The Congress comes to the weekend without a bank bailout

The Congress comes to the weekend without a bank bailout

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NEW YORK, USA (Reuters) – Pressure on the US Congress to pass a multi-billion dollar bailout plan grew on Friday after a stalemate in negotiations and the biggest closure of a bank in the country’s history irritated world markets .

President George W. Bush said that although there are disagreements in some parts of the 700 billion dollar rescue plan, it will be finally approved by Congress.

‘We’re going to have an approved package,’ he said in a brief statement at the White House.

Leading US stocks closed higher on Friday on expectations that there will be an agreement before markets reopen on Monday, but strong declines in the week.

Republican and Democratic lawmakers were battling over the plan, while Treasury Secretary Henry Paulson tried to lobby Congress at a time when turbulence in global financial markets has grown stronger.

The spokeswoman of the House of Representatives of the United States, Nancy Pelosi, promised that the Congress will work during the weekend and assured that there is progress, shortly before the closing of the American markets.

‘The markets require a message from our side (…) that we understand that time is important,’ he told reporters.

Although the Democrats control the Congress, they doubt to approve the rescue without the support of all the republicans before the risk of leaving to his party in the heat of electoral campaign.

Just before the Wall Street shutdown, the New York Times reported that Wachovia Corp, the sixth-largest US bank, holds preliminary talks with Citigroup, but there may be no agreement. The Wall Street Journal said there are others interested in the bank.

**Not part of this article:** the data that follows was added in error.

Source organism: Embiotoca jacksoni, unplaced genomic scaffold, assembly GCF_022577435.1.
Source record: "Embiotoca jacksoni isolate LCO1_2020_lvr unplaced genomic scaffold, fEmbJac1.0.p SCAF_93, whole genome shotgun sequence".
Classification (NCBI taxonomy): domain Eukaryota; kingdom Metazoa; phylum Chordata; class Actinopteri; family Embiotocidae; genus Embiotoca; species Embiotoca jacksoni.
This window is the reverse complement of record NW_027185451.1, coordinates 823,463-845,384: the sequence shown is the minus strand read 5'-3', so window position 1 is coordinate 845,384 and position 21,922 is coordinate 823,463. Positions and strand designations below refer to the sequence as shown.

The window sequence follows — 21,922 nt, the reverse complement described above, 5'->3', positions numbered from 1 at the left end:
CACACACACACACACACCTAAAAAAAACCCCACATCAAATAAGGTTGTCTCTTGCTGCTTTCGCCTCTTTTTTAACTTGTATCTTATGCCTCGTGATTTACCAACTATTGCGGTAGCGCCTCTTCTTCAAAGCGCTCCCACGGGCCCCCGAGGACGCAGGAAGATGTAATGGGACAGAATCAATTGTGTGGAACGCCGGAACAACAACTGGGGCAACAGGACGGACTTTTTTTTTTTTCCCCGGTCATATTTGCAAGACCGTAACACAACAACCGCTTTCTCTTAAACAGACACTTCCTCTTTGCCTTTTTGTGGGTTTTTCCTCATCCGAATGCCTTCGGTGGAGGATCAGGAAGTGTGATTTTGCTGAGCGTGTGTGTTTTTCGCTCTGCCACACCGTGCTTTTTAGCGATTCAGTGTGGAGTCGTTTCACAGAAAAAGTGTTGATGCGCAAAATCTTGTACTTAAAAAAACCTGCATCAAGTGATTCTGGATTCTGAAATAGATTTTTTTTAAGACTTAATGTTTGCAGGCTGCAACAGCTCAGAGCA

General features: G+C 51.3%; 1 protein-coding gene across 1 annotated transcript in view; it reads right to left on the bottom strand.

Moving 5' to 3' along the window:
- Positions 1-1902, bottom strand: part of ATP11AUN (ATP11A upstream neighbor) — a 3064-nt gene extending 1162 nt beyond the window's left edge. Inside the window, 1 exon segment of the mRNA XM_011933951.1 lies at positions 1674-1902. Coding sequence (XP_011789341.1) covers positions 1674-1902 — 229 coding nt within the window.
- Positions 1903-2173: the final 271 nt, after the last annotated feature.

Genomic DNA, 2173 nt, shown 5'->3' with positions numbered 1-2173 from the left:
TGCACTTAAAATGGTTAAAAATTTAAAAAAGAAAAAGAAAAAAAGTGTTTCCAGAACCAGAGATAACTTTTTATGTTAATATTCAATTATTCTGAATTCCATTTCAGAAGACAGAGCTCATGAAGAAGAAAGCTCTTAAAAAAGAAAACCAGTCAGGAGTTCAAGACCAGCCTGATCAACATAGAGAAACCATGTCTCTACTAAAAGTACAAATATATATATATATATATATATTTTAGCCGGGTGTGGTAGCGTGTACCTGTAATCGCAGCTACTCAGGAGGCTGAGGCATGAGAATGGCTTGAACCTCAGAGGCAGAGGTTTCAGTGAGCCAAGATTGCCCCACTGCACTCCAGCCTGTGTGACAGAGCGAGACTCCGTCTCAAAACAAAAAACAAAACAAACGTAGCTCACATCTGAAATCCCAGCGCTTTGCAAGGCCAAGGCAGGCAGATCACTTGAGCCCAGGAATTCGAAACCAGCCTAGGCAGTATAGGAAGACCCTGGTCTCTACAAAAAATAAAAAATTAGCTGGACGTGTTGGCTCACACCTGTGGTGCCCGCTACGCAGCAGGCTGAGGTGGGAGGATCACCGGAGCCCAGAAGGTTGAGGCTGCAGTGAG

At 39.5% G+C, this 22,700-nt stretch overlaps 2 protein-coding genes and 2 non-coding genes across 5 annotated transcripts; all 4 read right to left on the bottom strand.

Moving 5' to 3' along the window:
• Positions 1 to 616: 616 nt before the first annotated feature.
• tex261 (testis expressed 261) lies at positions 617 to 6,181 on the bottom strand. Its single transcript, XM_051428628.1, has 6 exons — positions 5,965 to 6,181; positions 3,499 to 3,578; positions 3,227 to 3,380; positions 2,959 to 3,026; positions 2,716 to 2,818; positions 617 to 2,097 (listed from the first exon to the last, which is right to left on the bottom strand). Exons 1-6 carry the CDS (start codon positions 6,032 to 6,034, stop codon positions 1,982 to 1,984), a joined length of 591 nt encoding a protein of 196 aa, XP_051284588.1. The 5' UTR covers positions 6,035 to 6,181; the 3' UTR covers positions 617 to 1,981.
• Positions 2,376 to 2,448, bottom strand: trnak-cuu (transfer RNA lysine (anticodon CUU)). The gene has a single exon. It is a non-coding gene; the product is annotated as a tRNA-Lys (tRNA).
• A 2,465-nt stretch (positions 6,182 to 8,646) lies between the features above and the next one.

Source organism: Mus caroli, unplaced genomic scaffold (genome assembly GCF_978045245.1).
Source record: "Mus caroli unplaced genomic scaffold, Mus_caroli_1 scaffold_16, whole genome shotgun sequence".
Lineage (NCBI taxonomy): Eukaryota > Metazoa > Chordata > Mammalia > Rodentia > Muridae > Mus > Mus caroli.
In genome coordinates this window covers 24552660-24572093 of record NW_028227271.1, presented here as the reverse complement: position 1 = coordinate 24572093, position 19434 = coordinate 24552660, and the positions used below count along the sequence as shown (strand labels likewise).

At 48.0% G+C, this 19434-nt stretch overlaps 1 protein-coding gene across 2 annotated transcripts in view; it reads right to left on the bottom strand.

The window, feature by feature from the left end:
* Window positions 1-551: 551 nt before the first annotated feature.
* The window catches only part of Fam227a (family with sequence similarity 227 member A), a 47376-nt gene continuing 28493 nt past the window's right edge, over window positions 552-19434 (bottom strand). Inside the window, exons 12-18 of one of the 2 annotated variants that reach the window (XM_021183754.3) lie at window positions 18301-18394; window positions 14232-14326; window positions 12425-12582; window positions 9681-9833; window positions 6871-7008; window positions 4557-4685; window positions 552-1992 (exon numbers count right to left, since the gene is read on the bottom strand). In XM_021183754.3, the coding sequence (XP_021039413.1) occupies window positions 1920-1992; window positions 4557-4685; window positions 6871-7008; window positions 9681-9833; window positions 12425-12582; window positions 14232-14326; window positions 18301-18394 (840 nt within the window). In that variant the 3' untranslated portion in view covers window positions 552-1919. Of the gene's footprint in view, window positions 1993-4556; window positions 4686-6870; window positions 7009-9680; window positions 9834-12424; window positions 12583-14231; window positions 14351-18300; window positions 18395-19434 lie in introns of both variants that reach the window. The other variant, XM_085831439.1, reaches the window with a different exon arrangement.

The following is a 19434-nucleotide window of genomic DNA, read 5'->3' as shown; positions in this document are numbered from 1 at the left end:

The titles of Wachovia. They fell on Friday by 36 percent, before closing with a decline of 27 percent.

Financial institutions have been hit by a growing wave of foreclosures and loan defaults, which have generated the worst credit crisis in the United States since the Great Depression of the 1930s.

In Europe, the Belgian-Dutch group Fortis denied that it had liquidity problems, after its shares sank 20 percent to 14-year lows. Subsequently, he dismissed his interim CEO.

The US authorities closed the Washington Mutual savings and loan entity on Thursday and its assets will be sold to JPMorgan Chase.

Banks around the world accumulated cash and showed an increasing resistance to lend money, which caused a rise in interbank interest rates to a record level in London.

“What we will see is the strong strengthen and the weak will die,” said William Smith, president of Smith Asset Management in New York.

World money markets dried up, forcing an increase in cash injections by central banks because the rates for dollar loans remained high, particularly for three-month money.

The stress of the market was aggravated by the proximity of the end of the quarter next week.


To add fuel to the fire, several US data showed that the growth of the economy during the second quarter was not as strong as previously said because consumer spending increased with less vigor and companies cut back their investments, in a a sign that confidence has waned even before the resurgence of financial turmoil.

The largest bank in Europe, HSBC Holdings, has announced it will cut 1,100 jobs, or 4 percent of its workforce, due to the crisis. This adds to the loss of more than 80,000 jobs in the entire banking sector in the last 18 months.

“The bailout negotiations are souring the enthusiasm that people could have for the market,” said Rick Meckler, president of LibertyView Capital Management in New York. ‘I think without agreement, it will be difficult for the market to move forward’ ..

The credit crisis, which has lasted 13 months, reached its peak this month, when the government took control of mortgage financiers Fannie Mae and Freddie Mac, rescued insurer American International Group and investment bank Lehman Brothers. filed for bankruptcy


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